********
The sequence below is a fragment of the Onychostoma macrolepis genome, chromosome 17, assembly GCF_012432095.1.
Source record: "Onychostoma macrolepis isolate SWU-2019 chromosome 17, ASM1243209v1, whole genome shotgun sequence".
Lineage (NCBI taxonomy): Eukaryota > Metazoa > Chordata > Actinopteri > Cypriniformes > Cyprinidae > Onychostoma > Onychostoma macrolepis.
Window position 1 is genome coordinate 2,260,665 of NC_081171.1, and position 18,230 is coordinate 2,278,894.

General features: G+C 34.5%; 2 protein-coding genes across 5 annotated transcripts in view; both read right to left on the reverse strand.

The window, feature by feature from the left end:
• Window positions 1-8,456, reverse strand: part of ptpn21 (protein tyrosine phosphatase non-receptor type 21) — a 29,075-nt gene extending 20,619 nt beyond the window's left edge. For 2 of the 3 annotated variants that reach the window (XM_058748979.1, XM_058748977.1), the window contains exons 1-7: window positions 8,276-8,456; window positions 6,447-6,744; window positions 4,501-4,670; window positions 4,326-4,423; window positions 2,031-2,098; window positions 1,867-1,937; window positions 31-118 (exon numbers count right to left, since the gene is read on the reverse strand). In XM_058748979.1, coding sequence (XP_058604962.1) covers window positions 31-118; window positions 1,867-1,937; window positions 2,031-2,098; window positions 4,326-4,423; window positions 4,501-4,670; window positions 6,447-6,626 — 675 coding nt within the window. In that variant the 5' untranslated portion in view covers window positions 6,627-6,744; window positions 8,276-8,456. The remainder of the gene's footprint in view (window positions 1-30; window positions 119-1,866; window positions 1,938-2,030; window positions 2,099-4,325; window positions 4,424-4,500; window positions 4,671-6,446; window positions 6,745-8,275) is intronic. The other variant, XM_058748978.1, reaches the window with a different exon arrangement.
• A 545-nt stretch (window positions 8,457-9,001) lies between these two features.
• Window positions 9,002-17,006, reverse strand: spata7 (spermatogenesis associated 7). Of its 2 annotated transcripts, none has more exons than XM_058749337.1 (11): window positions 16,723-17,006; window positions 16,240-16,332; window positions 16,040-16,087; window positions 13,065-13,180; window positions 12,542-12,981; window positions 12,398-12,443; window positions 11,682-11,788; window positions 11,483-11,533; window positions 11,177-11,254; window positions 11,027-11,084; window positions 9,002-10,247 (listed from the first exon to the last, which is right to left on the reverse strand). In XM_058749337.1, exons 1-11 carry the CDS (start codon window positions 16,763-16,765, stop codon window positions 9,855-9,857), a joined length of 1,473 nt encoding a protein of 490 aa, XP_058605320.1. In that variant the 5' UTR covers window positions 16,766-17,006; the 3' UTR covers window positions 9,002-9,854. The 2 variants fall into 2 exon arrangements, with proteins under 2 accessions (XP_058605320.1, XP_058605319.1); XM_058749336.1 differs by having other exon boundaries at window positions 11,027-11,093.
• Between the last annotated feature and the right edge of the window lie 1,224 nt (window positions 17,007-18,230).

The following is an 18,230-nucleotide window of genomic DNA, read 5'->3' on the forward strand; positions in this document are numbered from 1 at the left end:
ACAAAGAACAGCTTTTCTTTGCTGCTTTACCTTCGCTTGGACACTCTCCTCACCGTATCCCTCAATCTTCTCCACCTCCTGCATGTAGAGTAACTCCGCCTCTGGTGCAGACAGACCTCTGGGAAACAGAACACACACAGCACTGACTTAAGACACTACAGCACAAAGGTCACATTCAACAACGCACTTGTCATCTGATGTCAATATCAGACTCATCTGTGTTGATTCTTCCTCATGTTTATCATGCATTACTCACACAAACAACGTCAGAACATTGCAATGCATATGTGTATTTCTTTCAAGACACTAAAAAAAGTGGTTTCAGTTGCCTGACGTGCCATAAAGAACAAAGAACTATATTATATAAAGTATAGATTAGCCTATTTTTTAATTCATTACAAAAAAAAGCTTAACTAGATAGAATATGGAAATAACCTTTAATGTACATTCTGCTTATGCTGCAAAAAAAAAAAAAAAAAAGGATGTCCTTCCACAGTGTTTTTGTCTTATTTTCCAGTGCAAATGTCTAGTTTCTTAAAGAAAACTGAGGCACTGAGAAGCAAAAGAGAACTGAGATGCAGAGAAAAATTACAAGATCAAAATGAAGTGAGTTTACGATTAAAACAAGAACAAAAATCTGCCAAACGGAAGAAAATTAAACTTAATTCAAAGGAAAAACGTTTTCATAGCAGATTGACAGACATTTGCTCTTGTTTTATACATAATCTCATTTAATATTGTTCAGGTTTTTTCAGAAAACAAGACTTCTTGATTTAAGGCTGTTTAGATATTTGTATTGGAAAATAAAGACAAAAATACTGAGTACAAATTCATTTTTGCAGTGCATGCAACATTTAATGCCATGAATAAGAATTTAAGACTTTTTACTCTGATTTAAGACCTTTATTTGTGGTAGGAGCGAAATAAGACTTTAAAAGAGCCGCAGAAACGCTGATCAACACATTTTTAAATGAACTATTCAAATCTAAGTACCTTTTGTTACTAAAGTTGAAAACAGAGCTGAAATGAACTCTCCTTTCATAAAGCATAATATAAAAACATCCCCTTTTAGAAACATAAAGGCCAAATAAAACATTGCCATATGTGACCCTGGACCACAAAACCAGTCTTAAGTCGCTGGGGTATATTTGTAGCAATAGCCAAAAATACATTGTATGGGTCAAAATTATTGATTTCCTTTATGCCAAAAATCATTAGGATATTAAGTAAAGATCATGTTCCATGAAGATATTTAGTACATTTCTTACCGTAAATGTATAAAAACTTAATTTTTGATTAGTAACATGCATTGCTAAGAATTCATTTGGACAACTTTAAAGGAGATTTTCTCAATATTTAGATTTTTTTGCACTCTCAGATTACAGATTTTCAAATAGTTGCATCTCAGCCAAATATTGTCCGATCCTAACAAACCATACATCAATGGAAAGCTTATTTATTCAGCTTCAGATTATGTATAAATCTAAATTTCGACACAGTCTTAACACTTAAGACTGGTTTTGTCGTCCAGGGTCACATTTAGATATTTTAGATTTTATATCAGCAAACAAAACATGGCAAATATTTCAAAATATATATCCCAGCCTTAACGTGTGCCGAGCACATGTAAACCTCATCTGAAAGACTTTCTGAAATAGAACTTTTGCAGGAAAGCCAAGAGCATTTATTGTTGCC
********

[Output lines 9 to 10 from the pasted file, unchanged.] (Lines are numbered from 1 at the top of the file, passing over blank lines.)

• Window positions 9,002-17,006, reverse strand: spata7 (spermatogenesis associated 7). Of its 2 annotated transcripts, none has more exons than XM_058749337.1 (11): window positions 16,723-17,006; window positions 16,240-16,332; window positions 16,040-16,087; window positions 13,065-13,180; window positions 12,542-12,981; window positions 12,398-12,443; window positions 11,682-11,788; window positions 11,483-11,533; window positions 11,177-11,254; window positions 11,027-11,084; window positions 9,002-10,247 (listed from the first exon to the last, which is right to left on the reverse strand). In XM_058749337.1, exons 1-11 carry the CDS (start codon window positions 16,763-16,765, stop codon window positions 9,855-9,857), a joined length of 1,473 nt encoding a protein of 490 aa, XP_058605320.1. In that variant the 5' UTR covers window positions 16,766-17,006; the 3' UTR covers window positions 9,002-9,854. The 2 variants fall into 2 exon arrangements, with proteins under 2 accessions (XP_058605320.1, XP_058605319.1); XM_058749336.1 differs by having other exon boundaries at window positions 11,027-11,093.
• Between the last annotated feature and the right edge of the window lie 1,224 nt (window positions 17,007-18,230).